. Offense Defense
Adj. Efficiency 111.7 (32) 91.7 (44)
eFG% 56.3 (8) 43.5 (25)
Turnover % 21.1 (190) 18.0 (308)
Off Rebound % 35.2 (104) 33.7 (186)
FT Rate 30.5 (40) 22.0 (5)
One number is immediately shocking: a team with Arinze Onuaku, Rick Jackson and Paul Harris being mediocre at rebounding? How is that possible?
Well, it isn't the fault of those guys:
Player O Reb% D Reb%
Onuaku 12.3% 17.3%
Jackson 14.7% 20.8%
Harris 10.4% 19.1%
Ongenaet 12.1% 20.2%
However, a funny thing is happening with the guards. Neither Rautins, Flynn nor Devendorf grabs more than 1.5% of offensive rebounding opportunities. This number is so low that this almost has to be a conscious decision by Boeheim to get his guards back on defense.
It will interesting to see if our guards can take advantage of this to grab a few extra defensive rebounds, especially since fast break points may be hard to come by.
The Hoyas also have another bit of hope on the defensive boards. The Hoyas have defensive rebounded at a 66% and a 68% rate the last two games. If this is a trend, they may be able to hold down a Syracuse team that could very well go Pitt on them and grab 60% of the possible offensive rebounds.
Syracuse also presents a difficult matchup for the Hoyas because of their strength and the fact that they play zone defense all but exclusively. The former has manifested itself not only in the aforementioned rebounding issues, but also in bumping cutters and disrupting our offense.
And zone -- the Hoyas have consistently played better against man to man than zone since John Thompson has been here.
Zones do have inherent weaknesses. For one, it's easy to shoot over them. Unfortunately for the Hoyas, they are only shooting 33% from three. That's not going to beat Syracuse if the team tries to go over the zone.
Zones also weaken defensive rebounding. Georgetown, unfortunately, only grabs an average amount of offensive rebounds at best.
The last way to beat a zone is the same way you can beat any help defense, and that is with great interior passing. Just like a quarterback picks apart a zone defense in football, players are open in a zone, often close to the hoop. It's just getting the ball there that is the issue.
And here's where improvement in the Providence game comes into play. Led by Greg Monroe's eight assists on 23 made baskets while he was on the floor, Georgetown assisted on 69% of made baskets against mostly zone defense.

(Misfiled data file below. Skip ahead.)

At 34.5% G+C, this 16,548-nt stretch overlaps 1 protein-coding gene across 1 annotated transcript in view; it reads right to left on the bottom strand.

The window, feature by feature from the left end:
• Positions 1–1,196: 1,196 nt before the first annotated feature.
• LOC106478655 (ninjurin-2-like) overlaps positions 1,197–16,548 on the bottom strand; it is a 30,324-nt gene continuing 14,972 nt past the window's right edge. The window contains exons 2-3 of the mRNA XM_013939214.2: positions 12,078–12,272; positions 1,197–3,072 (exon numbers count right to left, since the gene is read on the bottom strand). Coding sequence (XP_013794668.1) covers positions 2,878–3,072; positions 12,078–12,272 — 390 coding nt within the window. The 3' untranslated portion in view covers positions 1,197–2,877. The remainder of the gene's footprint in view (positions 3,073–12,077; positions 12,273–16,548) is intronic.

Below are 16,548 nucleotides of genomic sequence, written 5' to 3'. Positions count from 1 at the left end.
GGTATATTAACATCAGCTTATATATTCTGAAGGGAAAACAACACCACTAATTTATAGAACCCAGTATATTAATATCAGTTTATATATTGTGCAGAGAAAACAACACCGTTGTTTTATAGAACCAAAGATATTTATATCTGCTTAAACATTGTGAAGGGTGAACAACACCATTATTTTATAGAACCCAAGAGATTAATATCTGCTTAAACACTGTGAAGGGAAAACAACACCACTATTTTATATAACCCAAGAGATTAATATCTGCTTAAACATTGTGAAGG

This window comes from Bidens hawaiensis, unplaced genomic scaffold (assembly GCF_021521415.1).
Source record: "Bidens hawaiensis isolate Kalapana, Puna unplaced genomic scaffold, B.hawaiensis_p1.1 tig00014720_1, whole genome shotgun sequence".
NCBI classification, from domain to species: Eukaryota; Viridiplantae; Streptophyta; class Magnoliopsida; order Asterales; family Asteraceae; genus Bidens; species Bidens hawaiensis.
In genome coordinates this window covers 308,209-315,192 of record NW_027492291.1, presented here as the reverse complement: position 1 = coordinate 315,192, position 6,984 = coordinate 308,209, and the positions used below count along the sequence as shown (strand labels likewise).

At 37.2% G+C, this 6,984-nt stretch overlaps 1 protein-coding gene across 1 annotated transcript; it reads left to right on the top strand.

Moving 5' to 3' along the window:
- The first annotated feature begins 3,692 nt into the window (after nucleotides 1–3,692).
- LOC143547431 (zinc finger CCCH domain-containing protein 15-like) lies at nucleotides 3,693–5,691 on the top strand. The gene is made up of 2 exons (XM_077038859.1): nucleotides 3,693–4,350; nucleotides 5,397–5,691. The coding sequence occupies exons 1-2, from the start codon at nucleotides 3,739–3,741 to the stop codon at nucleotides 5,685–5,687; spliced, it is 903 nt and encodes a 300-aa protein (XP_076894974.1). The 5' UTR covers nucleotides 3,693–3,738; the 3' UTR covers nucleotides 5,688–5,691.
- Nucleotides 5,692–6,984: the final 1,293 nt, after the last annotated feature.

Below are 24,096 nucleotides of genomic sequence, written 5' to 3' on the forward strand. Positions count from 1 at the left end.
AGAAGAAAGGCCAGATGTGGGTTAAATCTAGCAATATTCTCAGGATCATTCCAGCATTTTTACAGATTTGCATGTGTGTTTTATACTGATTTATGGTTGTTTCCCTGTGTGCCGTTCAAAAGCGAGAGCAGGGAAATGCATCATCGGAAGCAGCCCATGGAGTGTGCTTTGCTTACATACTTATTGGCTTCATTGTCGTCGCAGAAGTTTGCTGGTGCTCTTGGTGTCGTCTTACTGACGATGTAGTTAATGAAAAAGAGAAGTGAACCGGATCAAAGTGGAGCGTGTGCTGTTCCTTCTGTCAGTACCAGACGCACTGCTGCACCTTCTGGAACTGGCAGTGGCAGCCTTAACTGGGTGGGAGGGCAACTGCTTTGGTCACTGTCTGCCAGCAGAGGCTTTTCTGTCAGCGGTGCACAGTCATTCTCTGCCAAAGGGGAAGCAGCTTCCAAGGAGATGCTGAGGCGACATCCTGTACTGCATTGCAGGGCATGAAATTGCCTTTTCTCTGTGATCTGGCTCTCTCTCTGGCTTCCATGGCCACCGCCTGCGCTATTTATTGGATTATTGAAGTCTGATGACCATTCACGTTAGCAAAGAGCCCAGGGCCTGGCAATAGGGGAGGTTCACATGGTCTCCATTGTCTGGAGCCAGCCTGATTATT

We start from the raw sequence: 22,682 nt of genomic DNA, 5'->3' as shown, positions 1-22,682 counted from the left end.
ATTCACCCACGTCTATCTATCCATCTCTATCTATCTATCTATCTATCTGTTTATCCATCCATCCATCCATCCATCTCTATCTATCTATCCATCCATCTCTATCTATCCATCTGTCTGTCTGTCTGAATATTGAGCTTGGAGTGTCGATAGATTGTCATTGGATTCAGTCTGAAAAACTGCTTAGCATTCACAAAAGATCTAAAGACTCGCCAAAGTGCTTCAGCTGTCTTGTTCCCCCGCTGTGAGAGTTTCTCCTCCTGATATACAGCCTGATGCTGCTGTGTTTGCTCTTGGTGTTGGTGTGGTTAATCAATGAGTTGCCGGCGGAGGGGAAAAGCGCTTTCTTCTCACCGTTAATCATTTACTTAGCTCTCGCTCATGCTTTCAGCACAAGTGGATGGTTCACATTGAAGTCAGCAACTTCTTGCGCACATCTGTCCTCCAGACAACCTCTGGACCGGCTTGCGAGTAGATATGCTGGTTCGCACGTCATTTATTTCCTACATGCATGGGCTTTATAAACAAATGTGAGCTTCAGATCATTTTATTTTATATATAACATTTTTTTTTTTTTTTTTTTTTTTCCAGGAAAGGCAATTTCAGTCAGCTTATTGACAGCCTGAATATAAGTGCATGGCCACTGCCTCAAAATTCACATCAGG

That kind of play will be absolutely necessary against Syracuse. The Hoyas cannot rely on shooting over the zone, and they certainly can't rely on second chances, so they are going to have to pick apart the zone's rotations.
Ken Pomeroy is predicting an eleven point victory for the Hoyas and an 85% chance of winning the game, but I find that suspect. The matchups are not strong for the Hoyas -- zone defense and rebounding in particular.
So I dove into Syracuse's previous games, expecting them to be underrated by Pomeroy's model. They only have one loss, in a complete letdown game to Cleveland State, and I expected their worst games to be against weaker opponents. A team that doesn't come to play against weaker opponents but turns it on against better ones will be underrated by most statistical systems.
For Syracuse, though, it really isn't true. They are actually one of the most consistent teams in college basketball, according to Pomeroy, and they have plenty of blowouts versus lesser teams and close calls against good but inferior teams. In other words, they are no different than any other team in that respect.
Still, the Orange will come to play. When was the last time they collapsed against the Hoyas?
Keys to the game:
- Rebound. Syracuse is mediocre overall, but it's still a huge issue.
- Get the ball to Monroe. He tore apart Providence's zone. Let's see what he can do against Syracuse.
- Contain Johnny Flynn. Flynn wreaks havoc in the lane, draws defenders and fouls. He's simply their best player. But he, like the rest of the Orange, are turnover prone, so there is an opportunity there as well.